Vacancy

Vacancy

Vacancy

When David (Luke Wilson) and Amy Fox's (Kate Beckinsale) car breaks down in the middle of nowhere, they are forced to spend the night at the only motel around, with only the TV to entertain them… until they discover that the low-budget slasher movies they're watching were all filmed in the very room they're sitting in.

With hidden cameras now aimed at them… trapping them in room, crawlspaces, underground tunnels… and now filming their every move, David and Amy must struggle to get out alive before whomever is watching them can finish their latest snuff masterpiece.

200780 minsUSA
Thriller

Streaming (2 Providers)

Reviews & comments

too scary to watch alone

3.0
Village Voice

Village Voice

press

Antal smartly adheres to the no-frills demands of B-movie horror, eliciting impressive chills from old-fashioned suffocating dread rather than the now usual gore. And Wilson and Beckinsale superbly execute everything that's required of their characters--namely, yelling and running...

Variety

Variety

press

At the risk of spoiling anything, Vacancy, is one strange movie. It ends so precipitously, one can only assume it's a setup for the sequel (which, given all that happens, seems a mite unlikely)...

The New York Times

The New York Times

press

This banal horror retread involves a couple of critters flailing inside a sticky trap for what is, in effect, the big-screen equivalent of a roach motel...

Los Angeles Times

Los Angeles Times

press

A ruthlessly efficient stalk-and-slash machine...

BBC

BBC

press

Vacancy scores points early on by ignoring the usual safety zones. Antal piles on the suspense with an expert's touch, even coaxing a panting, panicked performance from Beckinsale. Best of all is the helmer's willingness to drag the grubby spirit of '80s video nasties into the sanitised, air-conditioned confines of the multiplex. His grainy snuff showreels - movies within the movie we never get a proper look at - are disturbingly authentic, hinting that Vacancy might be much darker than expected. Of course, it's a red herring and it's not long before Antal's nerve fails him with a spectacular switchback that will have any self-respecting horror fan screaming (at the screen, in disgust)...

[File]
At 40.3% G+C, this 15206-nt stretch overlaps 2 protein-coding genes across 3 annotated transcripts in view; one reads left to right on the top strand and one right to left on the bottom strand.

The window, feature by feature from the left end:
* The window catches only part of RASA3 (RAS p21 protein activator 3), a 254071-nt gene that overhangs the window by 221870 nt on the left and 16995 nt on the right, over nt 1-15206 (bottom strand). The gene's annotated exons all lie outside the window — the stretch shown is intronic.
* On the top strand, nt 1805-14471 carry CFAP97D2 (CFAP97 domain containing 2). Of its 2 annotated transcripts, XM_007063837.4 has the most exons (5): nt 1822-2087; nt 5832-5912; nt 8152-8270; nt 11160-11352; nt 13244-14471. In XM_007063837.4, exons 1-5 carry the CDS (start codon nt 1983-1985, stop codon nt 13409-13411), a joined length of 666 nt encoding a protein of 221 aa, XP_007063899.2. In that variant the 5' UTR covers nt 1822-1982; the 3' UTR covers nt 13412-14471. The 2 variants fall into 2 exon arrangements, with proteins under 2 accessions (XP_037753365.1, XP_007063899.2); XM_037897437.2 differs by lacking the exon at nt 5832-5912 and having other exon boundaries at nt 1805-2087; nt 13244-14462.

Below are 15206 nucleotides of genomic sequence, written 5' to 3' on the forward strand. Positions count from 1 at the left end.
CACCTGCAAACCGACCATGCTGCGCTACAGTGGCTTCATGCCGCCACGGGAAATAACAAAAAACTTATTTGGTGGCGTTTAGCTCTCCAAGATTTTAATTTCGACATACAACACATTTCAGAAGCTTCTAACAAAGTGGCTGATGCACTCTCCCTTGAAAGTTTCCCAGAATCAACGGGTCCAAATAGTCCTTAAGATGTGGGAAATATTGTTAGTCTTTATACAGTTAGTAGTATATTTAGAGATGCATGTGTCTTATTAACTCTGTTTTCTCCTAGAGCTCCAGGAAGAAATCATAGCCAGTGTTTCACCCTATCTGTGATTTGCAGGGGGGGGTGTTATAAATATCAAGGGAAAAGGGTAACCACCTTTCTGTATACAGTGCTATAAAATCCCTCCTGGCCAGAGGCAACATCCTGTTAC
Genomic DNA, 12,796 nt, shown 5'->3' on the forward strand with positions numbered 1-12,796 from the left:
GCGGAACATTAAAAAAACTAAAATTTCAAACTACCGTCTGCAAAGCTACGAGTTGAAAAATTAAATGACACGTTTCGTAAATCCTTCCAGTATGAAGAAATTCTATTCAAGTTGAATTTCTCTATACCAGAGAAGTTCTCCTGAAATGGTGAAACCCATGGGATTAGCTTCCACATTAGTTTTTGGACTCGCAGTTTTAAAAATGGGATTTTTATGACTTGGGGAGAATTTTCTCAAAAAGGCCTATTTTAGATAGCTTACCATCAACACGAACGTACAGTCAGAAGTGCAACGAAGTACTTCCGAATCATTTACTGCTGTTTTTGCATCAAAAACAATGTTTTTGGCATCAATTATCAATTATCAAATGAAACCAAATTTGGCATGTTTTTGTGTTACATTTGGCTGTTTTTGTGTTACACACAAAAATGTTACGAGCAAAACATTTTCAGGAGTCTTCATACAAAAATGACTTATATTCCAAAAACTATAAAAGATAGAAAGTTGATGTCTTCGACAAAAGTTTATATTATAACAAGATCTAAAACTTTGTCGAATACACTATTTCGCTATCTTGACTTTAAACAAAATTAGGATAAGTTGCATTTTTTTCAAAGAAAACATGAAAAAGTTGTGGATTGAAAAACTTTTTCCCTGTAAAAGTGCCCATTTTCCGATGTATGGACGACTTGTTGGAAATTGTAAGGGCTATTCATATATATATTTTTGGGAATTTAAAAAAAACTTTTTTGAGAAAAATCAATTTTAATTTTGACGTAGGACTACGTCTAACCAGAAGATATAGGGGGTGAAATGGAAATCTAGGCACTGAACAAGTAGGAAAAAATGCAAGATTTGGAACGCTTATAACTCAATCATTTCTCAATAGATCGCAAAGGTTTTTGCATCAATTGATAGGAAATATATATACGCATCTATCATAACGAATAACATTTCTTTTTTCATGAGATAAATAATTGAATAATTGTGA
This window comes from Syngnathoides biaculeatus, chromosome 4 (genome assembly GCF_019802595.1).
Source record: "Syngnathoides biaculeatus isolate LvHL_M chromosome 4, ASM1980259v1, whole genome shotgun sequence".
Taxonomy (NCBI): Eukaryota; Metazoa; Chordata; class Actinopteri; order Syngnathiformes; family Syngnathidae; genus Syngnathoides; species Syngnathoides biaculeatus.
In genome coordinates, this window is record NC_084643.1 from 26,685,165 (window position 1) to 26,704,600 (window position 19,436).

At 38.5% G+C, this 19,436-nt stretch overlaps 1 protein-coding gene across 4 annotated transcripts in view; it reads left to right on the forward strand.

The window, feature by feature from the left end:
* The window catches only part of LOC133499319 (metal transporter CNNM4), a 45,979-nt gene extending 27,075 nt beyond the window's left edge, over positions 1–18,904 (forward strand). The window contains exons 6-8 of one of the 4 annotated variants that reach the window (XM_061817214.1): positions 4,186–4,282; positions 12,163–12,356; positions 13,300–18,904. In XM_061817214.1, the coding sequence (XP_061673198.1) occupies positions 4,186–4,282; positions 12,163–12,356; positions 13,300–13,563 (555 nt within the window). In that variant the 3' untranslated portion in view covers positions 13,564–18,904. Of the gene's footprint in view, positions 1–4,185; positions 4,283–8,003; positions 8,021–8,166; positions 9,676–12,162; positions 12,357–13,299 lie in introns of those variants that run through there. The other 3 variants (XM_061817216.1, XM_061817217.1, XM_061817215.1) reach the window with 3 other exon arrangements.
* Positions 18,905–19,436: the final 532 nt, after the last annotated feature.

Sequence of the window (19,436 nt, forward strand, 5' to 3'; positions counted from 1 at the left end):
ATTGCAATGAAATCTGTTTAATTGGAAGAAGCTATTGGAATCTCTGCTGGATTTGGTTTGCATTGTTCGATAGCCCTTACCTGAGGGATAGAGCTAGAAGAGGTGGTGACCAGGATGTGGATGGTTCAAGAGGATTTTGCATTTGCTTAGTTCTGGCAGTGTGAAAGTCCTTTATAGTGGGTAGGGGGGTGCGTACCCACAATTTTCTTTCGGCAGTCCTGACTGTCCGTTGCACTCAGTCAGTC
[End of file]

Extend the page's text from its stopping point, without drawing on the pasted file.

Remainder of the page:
2.0
Village Voice

Village Voice

press

Antal smartly adheres to the no-frills demands of B-movie horror, eliciting impressive chills from old-fashioned suffocating dread rather than the now usual gore. And Wilson and Beckinsale superbly execute everything that's required of their characters--namely, yelling and running...

Variety

Variety

press

At the risk of spoiling anything, Vacancy, is one strange movie. It ends so precipitously, one can only assume it's a setup for the sequel (which, given all that happens, seems a mite unlikely)...

The New York Times

The New York Times

press

This banal horror retread involves a couple of critters flailing inside a sticky trap for what is, in effect, the big-screen equivalent of a roach motel...

Los Angeles Times

Los Angeles Times

press

A ruthlessly efficient stalk-and-slash machine...

BBC

BBC

press

Vacancy scores points early on by ignoring the usual safety zones. Antal piles on the suspense with an expert's touch, even coaxing a panting, panicked performance from Beckinsale. Best of all is the helmer's willingness to drag the grubby spirit of '80s video nasties into the sanitised, air-conditioned confines of the multiplex. His grainy snuff showreels - movies within the movie we never get a proper look at - are disturbingly authentic, hinting that Vacancy might be much darker than expected. Of course, it's a red herring and it's not long before Antal's nerve fails him with a spectacular switchback that will have any self-respecting horror fan screaming (at the screen, in disgust)...

2.0

too scary to watch alone

3.0